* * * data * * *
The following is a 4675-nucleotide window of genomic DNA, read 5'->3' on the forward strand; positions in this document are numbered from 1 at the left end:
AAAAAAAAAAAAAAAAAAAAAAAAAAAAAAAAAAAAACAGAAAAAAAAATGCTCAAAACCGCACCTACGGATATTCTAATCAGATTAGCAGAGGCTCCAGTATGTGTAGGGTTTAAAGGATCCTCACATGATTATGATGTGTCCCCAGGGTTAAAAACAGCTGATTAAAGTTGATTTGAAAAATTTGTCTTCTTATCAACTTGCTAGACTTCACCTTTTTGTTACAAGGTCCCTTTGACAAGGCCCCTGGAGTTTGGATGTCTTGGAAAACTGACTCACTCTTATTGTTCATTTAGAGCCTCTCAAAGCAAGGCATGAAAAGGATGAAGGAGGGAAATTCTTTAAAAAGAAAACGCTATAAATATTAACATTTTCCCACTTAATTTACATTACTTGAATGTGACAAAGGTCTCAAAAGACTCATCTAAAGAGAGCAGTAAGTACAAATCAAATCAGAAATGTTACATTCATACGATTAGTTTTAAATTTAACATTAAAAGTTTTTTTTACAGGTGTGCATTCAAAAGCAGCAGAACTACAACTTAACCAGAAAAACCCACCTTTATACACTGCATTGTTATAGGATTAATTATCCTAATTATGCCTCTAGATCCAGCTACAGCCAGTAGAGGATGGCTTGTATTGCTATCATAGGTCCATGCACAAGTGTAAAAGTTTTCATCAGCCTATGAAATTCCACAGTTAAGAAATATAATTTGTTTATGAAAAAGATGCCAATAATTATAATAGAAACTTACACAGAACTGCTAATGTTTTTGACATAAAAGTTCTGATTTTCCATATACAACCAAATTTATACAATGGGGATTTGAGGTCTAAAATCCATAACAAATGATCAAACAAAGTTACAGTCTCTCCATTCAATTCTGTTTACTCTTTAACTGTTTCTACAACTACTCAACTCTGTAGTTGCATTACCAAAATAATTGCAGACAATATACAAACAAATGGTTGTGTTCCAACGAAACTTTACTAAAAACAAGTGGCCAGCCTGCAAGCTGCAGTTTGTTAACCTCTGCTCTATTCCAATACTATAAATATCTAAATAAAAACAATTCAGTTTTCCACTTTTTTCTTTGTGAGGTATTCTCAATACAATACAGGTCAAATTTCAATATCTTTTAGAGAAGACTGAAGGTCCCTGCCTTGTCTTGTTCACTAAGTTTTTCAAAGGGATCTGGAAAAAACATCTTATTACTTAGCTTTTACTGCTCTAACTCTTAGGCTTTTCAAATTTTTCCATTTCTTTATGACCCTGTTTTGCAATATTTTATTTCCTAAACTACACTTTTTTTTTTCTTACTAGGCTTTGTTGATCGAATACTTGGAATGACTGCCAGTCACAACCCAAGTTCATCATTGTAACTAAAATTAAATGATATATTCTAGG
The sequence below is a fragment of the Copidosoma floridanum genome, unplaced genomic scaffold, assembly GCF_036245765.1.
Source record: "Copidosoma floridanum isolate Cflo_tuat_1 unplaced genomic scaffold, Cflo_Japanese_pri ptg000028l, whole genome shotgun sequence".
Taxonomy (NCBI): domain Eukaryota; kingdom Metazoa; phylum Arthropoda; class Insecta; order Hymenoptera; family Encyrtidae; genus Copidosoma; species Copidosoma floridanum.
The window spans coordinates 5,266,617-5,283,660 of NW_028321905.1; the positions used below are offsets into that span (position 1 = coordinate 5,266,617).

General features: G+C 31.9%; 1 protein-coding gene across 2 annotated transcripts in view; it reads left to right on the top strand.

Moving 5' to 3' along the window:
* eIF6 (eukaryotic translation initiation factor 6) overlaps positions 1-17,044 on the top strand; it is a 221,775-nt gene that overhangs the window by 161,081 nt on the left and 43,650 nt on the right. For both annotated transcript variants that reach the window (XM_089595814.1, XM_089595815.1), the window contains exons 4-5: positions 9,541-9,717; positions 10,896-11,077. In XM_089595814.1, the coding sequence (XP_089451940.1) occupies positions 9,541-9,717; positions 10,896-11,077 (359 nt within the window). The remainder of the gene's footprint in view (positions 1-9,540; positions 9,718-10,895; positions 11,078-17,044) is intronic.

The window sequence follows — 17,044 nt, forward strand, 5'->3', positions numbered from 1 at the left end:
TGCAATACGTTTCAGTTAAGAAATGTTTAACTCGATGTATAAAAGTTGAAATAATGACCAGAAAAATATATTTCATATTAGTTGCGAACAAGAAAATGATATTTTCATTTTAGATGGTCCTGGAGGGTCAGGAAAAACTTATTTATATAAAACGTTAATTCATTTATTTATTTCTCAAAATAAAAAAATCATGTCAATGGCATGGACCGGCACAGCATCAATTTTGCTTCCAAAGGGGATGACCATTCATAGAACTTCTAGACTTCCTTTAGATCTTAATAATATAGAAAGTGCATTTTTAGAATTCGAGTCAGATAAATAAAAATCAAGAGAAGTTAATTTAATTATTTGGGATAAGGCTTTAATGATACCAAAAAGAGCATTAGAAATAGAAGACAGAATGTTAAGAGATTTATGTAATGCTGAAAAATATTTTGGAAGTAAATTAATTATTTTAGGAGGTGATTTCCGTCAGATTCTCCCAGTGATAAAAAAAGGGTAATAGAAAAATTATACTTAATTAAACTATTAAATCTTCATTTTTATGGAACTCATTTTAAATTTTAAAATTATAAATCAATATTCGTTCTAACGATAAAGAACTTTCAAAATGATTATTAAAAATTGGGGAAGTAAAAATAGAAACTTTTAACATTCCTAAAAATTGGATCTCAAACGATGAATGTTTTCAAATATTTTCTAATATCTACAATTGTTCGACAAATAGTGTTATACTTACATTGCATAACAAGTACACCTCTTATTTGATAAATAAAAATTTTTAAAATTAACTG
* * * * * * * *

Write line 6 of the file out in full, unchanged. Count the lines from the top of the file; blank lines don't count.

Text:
The window spans coordinates 5,266,617-5,283,660 of NW_028321905.1; the positions used below are offsets into that span (position 1 = coordinate 5,266,617).